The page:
"This is an absolutely stunning achievement," said Professor Robin Ali, an ophthalmologist at University College London.

"It is a landmark not just for the retina but for regenerative medicine as a whole."

More than a million people in Britain suffer from vision problems caused by a damaged or malfunctioning retinas.

The retina is the "business end" of the eye, where nerve cells convert light into electrical and chemical signals that are sent to the brain down the optic nerve.

If it is not working then the eye is useless.

Professor Yoshiki Sasai, lead author said: "What we've been able to do in this study is resolve a nearly century-old problem in embryology, by showing that retinal precursors have the inherent ability to give rise to the complex structure of the optic cup."

Read more at The Telegraph

Apr 5, 2011

Modified Marijuana Chemical Blocks Pain Without Buzz

Marijuana contains a complex mix of chemicals, some with medicinal effects, others with an effect that, well, have led it to be classified as a controlled substance. The cannabinoid THC, the primary active ingredient, seems to do both. It’s responsible for many of the psychoactive qualities of marijuana, but is also a potent analgesic, blocking a variety of pain. A study that was released over the weekend, however, indicates that some of its painkilling effects are mediated via a receptor that wasn’t previously known to interact with the cannabinoids. In the process of characterizing this new receptor, the authors find a chemical that blocks pain, but has no apparent psychoactive effects.

arstechnica
The study was prompted by a rather odd finding. THC, as a prototypical cannabinoid, binds the (wait for it…) cannabinoid receptor in order to trigger most of its effects. But it’s possible to breed mice that lack genes for one of the cannabinoid receptors, and these mice still respond to THC doses with a reduction in pain, at least based on one assay. (The “tail flick response” test, in which the tails of the mice are hit with some focused heat, and the time it takes them to respond by moving their tails.)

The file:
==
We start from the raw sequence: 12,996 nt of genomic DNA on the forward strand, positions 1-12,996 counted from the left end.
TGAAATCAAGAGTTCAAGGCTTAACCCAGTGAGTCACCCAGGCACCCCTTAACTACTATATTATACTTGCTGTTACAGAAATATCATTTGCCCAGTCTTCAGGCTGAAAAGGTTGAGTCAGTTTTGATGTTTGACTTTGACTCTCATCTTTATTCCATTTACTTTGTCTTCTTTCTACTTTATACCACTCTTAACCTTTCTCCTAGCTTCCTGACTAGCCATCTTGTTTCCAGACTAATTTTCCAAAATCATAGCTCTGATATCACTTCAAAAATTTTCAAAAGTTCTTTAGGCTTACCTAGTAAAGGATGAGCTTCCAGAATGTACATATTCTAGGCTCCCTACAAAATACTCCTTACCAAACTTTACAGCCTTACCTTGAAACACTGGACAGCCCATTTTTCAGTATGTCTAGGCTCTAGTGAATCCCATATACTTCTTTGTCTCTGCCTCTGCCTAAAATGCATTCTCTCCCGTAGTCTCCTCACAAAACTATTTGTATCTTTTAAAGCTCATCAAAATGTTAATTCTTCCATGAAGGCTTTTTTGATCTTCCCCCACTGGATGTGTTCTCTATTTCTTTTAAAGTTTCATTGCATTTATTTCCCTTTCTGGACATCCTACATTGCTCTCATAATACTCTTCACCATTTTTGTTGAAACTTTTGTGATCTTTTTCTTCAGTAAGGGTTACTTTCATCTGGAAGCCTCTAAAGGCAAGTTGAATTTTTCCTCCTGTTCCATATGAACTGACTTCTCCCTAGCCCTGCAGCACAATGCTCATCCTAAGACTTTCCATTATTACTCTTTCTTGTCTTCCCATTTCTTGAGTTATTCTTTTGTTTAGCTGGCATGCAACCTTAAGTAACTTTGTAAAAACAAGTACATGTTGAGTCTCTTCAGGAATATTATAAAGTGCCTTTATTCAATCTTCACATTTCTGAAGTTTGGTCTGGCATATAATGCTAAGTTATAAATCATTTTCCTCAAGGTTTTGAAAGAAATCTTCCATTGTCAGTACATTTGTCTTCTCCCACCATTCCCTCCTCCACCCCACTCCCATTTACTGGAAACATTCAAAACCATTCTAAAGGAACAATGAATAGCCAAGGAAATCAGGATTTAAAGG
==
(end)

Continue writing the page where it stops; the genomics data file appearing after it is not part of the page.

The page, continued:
A few reports had suggested that the receptors for glycine, a small amino acid that also acts as a neurotransmitter, might be involved in the response to cannabinoids. The authors provide some pretty definitive looking evidence that this is the case. Neurons that express the glycine receptor were give small bursts of glycine to trigger activity. As more THC was added to the cells, the response to the glycine increased in magnitude.

Using structural information, the researchers identified a critical spot on the surface of the glycine receptor that interacted with THC, and showed that the interaction was mediated by a hydrogen bond between the receptor and THC. That led them to create a set of modified THCs that lacked potential hydrogen-bonding sites. One of these (5-desoxy-THC) could still bind the glycine receptor, but had reduced affinity for its other targets, the cannabinoid receptors.

This difference in affinity let the authors test the role of the two different types of receptors. The 5-desoxy-THC continued to have an analgesic effect—meaning it blocked the pain response that triggers tail flicks—but it didn’t trigger the locomotion issues commonly associated with THC’s psychoactive effects. So, it appears that the authors have created a chemical that provides the painkilling of THC without some of the other effects of that chemical.

It turned out to be a bit more complicated than that, though. Other aspects of pain apparently do require the cannabinoid receptors, since the 5-desoxy-THC had no effect on how long mice would remain on top of a metal plate as it heated up. The hot plate response to pain appears to involve processing in the brain, while the tail flick is a reflex that’s handled entirely by the spinal cord, so the authors ascribe the difference in response to that.